There are striking similarities between this law and the Russian “Gay Propaganda Law,” in effect since 2013. The official name of the latter law is “[Law] for the Purpose of Protecting Children from Information Advocating for a Denial of Traditional Family Values.” Another potential predecessor is the infamous UK Section 128 of the 1980s, which forbade local authorities to promote teaching about homosexuality as a “pretended family relationship.” A common thread among these laws is their framing of LGBT+ visibility as a negative influence on minors. The Hungarian law makes an even stronger statement here than the Russian one, embedding these measures in a law against pedophilia. It is also stricter in its banning of the representation of not only same-sex relationships but LGBT+ people themselves. Understanding why lawmakers used such a strategy requires shedding some light on the context surrounding the law’s proposal.
The context: pedophile scandals and anti-LGBT+ backlash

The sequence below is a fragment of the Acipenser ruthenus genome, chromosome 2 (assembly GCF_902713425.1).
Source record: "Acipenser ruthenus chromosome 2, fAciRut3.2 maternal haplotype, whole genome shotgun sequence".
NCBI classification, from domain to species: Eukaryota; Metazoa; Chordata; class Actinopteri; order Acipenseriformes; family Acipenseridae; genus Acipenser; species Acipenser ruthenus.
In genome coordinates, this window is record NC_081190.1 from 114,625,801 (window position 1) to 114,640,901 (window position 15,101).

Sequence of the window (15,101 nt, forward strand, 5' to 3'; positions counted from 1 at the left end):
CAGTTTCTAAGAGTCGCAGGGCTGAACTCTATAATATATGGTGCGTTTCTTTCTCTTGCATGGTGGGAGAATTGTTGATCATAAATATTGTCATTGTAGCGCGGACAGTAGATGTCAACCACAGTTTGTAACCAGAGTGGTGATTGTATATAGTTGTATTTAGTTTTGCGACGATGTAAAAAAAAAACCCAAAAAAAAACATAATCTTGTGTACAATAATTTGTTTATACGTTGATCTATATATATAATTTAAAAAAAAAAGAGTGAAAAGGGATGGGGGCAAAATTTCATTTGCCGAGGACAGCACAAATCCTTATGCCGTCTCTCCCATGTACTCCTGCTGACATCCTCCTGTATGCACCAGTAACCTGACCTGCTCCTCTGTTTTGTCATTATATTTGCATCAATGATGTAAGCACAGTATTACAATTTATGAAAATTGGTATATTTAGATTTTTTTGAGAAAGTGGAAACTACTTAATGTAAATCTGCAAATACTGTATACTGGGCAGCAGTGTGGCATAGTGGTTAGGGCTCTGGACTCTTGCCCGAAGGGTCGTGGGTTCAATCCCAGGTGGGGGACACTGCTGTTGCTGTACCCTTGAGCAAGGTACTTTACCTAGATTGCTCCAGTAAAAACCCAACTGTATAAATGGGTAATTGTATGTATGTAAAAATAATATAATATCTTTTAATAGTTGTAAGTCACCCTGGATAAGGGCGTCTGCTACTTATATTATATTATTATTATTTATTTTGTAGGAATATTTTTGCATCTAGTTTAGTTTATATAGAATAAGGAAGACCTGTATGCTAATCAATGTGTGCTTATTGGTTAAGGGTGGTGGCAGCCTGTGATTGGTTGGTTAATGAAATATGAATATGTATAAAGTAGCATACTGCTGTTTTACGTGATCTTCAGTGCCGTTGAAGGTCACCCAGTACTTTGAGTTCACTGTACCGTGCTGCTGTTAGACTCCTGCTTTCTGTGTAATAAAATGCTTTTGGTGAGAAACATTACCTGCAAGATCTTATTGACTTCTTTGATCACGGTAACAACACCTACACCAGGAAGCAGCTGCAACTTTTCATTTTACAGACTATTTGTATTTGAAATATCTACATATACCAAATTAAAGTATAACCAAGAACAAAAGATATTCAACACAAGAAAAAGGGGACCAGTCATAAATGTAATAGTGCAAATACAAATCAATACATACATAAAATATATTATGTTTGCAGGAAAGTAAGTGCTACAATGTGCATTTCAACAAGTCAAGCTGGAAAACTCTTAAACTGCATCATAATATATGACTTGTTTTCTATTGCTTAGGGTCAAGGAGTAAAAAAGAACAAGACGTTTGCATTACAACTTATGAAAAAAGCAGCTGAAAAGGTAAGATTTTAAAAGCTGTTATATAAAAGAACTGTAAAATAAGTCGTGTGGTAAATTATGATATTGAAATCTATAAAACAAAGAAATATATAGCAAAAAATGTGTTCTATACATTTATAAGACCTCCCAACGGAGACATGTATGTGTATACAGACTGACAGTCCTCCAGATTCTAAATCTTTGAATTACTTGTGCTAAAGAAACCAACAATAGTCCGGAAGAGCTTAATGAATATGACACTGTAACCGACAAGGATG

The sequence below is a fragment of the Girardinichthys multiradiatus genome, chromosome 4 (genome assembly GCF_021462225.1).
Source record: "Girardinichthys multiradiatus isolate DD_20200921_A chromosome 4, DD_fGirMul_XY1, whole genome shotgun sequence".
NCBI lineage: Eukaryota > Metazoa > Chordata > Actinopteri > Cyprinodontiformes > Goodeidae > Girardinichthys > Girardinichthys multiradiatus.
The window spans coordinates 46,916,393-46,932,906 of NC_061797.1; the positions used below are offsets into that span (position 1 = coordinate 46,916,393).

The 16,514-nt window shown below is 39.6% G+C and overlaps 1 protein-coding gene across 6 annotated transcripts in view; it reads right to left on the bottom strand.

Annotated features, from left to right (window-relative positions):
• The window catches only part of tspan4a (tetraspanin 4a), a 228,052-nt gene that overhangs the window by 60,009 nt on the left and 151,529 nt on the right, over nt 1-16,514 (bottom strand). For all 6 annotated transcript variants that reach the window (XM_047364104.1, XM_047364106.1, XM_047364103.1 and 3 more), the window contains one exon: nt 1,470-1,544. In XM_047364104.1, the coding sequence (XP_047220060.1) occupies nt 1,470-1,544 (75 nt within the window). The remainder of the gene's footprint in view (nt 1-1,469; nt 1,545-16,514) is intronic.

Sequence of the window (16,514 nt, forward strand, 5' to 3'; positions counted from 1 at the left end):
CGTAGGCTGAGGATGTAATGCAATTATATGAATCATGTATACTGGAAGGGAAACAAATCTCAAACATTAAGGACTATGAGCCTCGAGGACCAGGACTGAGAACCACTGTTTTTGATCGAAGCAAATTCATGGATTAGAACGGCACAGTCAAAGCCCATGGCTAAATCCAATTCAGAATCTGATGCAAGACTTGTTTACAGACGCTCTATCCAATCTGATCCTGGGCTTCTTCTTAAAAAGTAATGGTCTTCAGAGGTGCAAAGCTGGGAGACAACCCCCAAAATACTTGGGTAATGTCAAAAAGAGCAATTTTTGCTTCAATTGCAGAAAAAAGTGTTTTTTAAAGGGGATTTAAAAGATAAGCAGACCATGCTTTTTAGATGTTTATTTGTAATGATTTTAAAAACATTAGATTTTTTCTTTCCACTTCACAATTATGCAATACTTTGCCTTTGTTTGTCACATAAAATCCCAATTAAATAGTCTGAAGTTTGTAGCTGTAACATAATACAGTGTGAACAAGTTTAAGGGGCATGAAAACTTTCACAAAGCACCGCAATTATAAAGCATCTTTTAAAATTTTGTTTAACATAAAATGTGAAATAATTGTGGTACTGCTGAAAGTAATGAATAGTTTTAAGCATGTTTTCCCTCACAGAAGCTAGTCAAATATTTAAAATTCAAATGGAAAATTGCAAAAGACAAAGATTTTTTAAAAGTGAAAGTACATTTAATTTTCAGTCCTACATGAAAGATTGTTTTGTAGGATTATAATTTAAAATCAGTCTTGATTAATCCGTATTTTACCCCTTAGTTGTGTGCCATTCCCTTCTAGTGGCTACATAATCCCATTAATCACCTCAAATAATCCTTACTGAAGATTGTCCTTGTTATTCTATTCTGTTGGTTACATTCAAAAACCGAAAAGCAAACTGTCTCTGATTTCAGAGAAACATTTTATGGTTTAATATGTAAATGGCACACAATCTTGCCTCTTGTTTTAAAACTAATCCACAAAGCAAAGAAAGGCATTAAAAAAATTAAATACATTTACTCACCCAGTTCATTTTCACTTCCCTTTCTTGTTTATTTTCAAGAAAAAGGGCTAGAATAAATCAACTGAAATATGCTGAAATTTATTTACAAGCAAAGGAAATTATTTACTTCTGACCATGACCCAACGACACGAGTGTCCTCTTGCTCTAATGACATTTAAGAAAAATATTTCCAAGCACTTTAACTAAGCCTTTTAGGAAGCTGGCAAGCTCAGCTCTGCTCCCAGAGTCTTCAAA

Child sexual abuse and adult sexual promiscuity have recently received unprecedented attention in Hungary, partly due to the involvement of leading political figures. For example, Hungarian ambassador to Peru, Gábor Kaleta, was found in possession of thousands of child pornographic pictures on his office computer in 2020. In another incident – and ahead of the 2019 municipal elections – several videos of Győr city mayor Zsolt Borkai depicting his participation in sex orgies were made public. Despite the scandal, Borkai was re-elected, though he resigned soon after. In addition, the new decade started with József Szájer, EMP and one of the drafters of the Hungarian constitution (which effectively bans same-sex marriage), sliding down a drainpipe in Brussels when caught by police at a gay sex party breaching Covid restrictions. Finally, in a country where leading government politicians often loudly voice their Christianity and where there is a strong intertwining between church and state, the fact that a theologist has written a book on sexual abuse in church contexts in Hungary must also have been a blow. Indeed, Rita Perintfalvi’s book was launched on June 11, 2021. Clearly, the introduction of the “Pedophilia Act” a day before the book’s launch was a preventative measure, lest criticism against the Roman Catholic Church doing nothing about the problem may be extended to the Hungarian state.